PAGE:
Too often, I hear that people want to get in the habit of “eating healthier” or “exercising more”. However, these are outcomes, not behaviors. How, specifically, are you going to eat healthier? Perhaps you can eat a salad for lunch each day — that is a specific behavior that you can make into a habit. Similarly, instead of exercising more, perhaps you can go on a 30 minute walk around your block each night at 8:00PM. That is a specific behavior that you can imagine and plan for.

Don’t be an incomplete dreamer — break your goals down into specific behaviors you can do.

3. We’re bad at multitasking.

In today’s hectic environment, we’re often pulled in dozens of directions at once. We have errands to run, work to do, and emails are pouring into our inbox at a breakneck pace. We’re in a reactive state of damage control, not an active state of self actualization and habit formation. When we’re reacting to our environments, it’s unlikely that we’re building the habits and positive outcomes that we want. In the reactive thrashing of today’s noisy environment, it’s hard for us to think clearly about what we want and what we should do. This is why it is vitally important that we fill our homes, and work-spaces, with reminders of what we want.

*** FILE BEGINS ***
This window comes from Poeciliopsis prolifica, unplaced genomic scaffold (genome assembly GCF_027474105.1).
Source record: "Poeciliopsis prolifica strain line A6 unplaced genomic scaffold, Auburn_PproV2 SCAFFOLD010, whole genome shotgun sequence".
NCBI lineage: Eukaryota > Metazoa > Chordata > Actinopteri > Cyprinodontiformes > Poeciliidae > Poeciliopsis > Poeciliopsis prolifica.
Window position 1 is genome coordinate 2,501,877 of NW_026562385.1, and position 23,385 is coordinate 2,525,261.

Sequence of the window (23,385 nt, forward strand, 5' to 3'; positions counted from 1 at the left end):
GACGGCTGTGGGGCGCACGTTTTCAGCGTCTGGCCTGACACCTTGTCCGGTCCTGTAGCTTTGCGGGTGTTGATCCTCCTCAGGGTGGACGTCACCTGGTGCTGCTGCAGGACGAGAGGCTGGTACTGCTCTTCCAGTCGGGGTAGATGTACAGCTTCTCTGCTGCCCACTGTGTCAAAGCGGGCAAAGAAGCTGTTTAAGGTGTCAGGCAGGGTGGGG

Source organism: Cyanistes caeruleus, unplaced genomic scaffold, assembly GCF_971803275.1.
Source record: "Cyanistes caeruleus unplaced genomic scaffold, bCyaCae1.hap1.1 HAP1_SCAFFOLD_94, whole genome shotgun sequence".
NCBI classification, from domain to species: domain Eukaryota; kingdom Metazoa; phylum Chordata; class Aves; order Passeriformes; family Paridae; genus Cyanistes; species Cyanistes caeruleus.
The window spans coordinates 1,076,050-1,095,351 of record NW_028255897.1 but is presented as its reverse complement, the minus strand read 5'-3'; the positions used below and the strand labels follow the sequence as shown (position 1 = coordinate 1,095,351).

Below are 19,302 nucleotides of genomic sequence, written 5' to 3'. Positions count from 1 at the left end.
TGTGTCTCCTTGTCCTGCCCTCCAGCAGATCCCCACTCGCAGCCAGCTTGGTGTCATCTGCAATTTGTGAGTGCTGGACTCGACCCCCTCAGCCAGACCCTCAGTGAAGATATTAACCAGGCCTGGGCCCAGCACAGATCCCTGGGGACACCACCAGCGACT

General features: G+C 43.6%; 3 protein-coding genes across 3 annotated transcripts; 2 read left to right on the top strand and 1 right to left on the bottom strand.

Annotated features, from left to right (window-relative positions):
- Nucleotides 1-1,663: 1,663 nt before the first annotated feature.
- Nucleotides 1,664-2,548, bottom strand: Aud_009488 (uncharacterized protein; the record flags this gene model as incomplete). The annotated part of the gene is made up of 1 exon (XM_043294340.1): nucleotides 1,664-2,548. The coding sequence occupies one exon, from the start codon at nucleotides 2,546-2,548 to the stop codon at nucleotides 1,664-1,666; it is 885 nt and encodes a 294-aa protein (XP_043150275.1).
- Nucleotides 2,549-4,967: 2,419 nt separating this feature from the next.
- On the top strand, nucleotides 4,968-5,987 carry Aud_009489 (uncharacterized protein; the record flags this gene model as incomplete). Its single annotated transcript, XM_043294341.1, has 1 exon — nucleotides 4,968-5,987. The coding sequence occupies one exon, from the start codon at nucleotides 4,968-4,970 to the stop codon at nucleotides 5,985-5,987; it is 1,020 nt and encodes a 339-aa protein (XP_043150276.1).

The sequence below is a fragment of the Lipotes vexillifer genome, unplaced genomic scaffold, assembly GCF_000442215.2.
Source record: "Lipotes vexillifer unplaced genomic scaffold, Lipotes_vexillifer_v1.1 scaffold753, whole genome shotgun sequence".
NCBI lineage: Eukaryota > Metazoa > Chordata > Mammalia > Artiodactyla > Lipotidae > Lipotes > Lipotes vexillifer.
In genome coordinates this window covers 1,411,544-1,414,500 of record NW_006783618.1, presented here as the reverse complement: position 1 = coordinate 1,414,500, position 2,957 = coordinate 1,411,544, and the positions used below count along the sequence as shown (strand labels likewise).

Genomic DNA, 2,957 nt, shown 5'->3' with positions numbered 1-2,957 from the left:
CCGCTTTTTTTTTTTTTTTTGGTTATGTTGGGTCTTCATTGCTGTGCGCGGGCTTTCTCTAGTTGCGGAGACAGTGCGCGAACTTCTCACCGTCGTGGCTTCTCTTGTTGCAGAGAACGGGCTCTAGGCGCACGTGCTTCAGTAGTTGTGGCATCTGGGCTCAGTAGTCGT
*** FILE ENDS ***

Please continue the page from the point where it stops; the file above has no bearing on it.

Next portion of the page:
Do you want to drink more water each day? Make sure that you have water bottles at eye level in your fridge. Put a thermos on your desk at the office.

Motivated to start going to the gym? Place your gym shoes in front of your door. Make a gym back each night and put it next to the shower.

Maybe set up a daily event in your calendar (Google Calendar, Outlook, etc.) titled “Go running” at 7:00PM — with an alert/alarm that pings you thirty minutes before.

Be sure to do this for each of the healthy behaviors you want in your life.

4. Laziness happens for a reason.

As a final point, remember that while laziness is built into our biology to help us conserve energy, it also is our body’s way of telling us something important. It may be that you’re not getting enough sleep. It may be that you’re not getting enough protein, or eating nutritionally deficient foods. It may also mean that you feel overwhelmed and are constantly stressed throughout the day. If you feel a total lack of energy and motivation, it may be your body’s way of telling you that it’s off kilter. Remember, building new healthy habits is a demanding process, and needs to be built on a foundation of health. If you have droopy eyes from an overly demanding and stressful life, you need to take care of that before you can begin to optimize everything else. Before you start running five miles a day, perhaps you should start making sure you get eight hours of sleep a night, and are eating healthily.

Jason Hreha